Review of Old Maps Online Launch

Thursday, March 15, 2012

Now the website has been live and accessible to the public for just over two weeks and the initial flurry of publicity is over we have a little time to pause and reflect on how the launch has gone.

We began with the special workshop "Working Digitally with Historical Maps" organised as part of the Association of American Geographers conference. It was held on the 25th February in the impressive Stephen A. Schwarzman Building the flagship building of the New York Public Library. The key note speech at that event announcing the website was jointly given by David Rumsey, Petr Pridal and Humphrey Southall. 

The following Wednesday (29th) saw the main UK launch in the grand art deco surroundings of Chancellor's hall in Senate House, part of the University of London. The Gerald Alymer Seminar "Locating the Past" attracted 100 participants and saw a range of speakers talking about historical place and space from what we can learn spatially from paintings depicting Henry VIII's maritime battles, crowd-sourcing modern locations onto historical maps, linking places and surnames and mapping historical textual descriptions of places. The introduction to the day, including the announcement about the website launch, was given by Humphrey Southall whilst Paula gave demonstrations of the site in action throughout the day.

Wednesday last week (7th) saw Humphrey Southall again presenting and Paula demonstrating the site. This time in the equally appealing Weston room with its nineteenth century floor mosaic and stained glass windows in the Maughan Library at Kings College, London. The event involved a smaller, more specialised audience who work on bringing together geographical and historical data online discussed geocultures. Organised by the JISC-funded GECO project, "Geospatial" in the Cultural Heritage Domain, Past, Present & Future covered subjects as diverse as locating photos of London during the Blitz, charting information gleaned from historical ships logs, to ways of presenting historical Scottish city information through maps.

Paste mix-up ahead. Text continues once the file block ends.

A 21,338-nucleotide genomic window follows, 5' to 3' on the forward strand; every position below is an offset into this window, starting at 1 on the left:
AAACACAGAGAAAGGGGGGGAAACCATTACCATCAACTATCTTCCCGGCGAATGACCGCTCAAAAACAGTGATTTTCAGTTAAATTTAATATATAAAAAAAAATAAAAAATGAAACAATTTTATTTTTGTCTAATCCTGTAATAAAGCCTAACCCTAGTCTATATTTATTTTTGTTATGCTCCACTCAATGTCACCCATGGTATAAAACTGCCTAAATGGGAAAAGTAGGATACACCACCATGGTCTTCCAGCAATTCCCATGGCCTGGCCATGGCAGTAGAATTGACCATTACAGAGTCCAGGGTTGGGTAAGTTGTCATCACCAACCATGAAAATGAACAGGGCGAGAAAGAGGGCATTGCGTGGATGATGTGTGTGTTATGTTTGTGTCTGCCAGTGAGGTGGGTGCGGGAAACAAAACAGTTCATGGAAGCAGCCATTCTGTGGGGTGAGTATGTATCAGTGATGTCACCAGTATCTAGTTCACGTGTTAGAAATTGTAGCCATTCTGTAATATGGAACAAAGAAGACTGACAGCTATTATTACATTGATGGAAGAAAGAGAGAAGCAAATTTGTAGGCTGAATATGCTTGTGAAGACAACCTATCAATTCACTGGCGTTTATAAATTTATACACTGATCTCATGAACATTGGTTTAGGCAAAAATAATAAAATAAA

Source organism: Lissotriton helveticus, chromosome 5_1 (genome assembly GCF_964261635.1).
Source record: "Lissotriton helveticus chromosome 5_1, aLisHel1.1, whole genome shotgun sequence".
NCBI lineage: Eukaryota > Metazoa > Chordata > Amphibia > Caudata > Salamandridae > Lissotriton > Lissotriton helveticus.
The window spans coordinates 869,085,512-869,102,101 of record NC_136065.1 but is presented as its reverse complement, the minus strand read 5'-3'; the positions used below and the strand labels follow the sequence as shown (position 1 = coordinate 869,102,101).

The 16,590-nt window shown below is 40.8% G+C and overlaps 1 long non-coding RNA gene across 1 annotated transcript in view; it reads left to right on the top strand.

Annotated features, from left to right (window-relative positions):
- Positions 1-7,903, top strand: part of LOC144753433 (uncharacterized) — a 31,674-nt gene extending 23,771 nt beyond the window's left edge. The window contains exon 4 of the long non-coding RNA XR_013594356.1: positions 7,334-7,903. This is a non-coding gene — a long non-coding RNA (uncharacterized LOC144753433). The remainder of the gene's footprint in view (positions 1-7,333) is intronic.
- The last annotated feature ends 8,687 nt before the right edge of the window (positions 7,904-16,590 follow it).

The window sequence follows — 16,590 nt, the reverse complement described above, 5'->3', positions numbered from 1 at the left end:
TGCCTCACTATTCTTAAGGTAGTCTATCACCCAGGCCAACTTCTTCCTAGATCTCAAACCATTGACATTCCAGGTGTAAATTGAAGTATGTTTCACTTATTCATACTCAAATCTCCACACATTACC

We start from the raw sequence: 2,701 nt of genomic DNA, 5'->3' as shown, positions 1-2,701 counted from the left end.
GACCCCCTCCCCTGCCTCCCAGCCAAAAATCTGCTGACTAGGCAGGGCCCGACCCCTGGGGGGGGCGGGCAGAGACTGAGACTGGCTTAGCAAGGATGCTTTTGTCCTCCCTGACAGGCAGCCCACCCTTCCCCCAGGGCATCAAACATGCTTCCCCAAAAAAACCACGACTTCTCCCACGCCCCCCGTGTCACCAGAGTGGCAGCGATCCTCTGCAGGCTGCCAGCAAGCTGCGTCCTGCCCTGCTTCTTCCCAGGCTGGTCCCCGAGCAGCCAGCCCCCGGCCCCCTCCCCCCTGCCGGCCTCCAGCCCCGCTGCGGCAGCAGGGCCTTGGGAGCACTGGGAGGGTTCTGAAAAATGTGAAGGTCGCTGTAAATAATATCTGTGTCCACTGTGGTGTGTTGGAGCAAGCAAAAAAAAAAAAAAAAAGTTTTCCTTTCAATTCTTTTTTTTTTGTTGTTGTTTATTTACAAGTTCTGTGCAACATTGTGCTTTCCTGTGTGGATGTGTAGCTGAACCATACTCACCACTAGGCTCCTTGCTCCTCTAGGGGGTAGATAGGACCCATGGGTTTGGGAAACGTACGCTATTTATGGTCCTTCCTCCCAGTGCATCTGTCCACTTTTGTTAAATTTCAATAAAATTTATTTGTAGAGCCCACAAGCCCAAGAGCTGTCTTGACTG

(Humphrey talking about Old Maps Online. Both images courtesy of JISC GECO project)
We will continue to demonstrate the website at upcoming events we are attending. Initial audience figures are good, by the 13th of March we had received nearly 150,000 unique users since we launched. This averages out at roughly 8,000 users per day, although our busiest day last week saw more than 30,000 unique users and over 10% of visitors returned.

We have had a reasonable amount of online press coverage and the site even appeared on Spanish TV. Although our press coverage has had less success in more traditional outlets we still feel relatively pleased with how well the message seems to be getting around. Something that is new to us, but has proved invaluable is the organic spread of knowledge about the site through social media. Twitter in particular has seen some very good comments and people around the world are still passing the site on this way.

Of course, like any new website which catches the public's attention, and as already mentioned in a previous posting, we have experienced some technical issues and in hindsight we perhaps should have left out the dynamic links to social media which caused most of them. The inclusion of a feedback feature and contact details seems to be positive move and has led to suggestions on what else people might like to see and offers to participate from more map collections and user testers.

Overall we are very pleased with the reaction to the launch of the site and we're now settling down to work hard on the next release.
Tags: presentation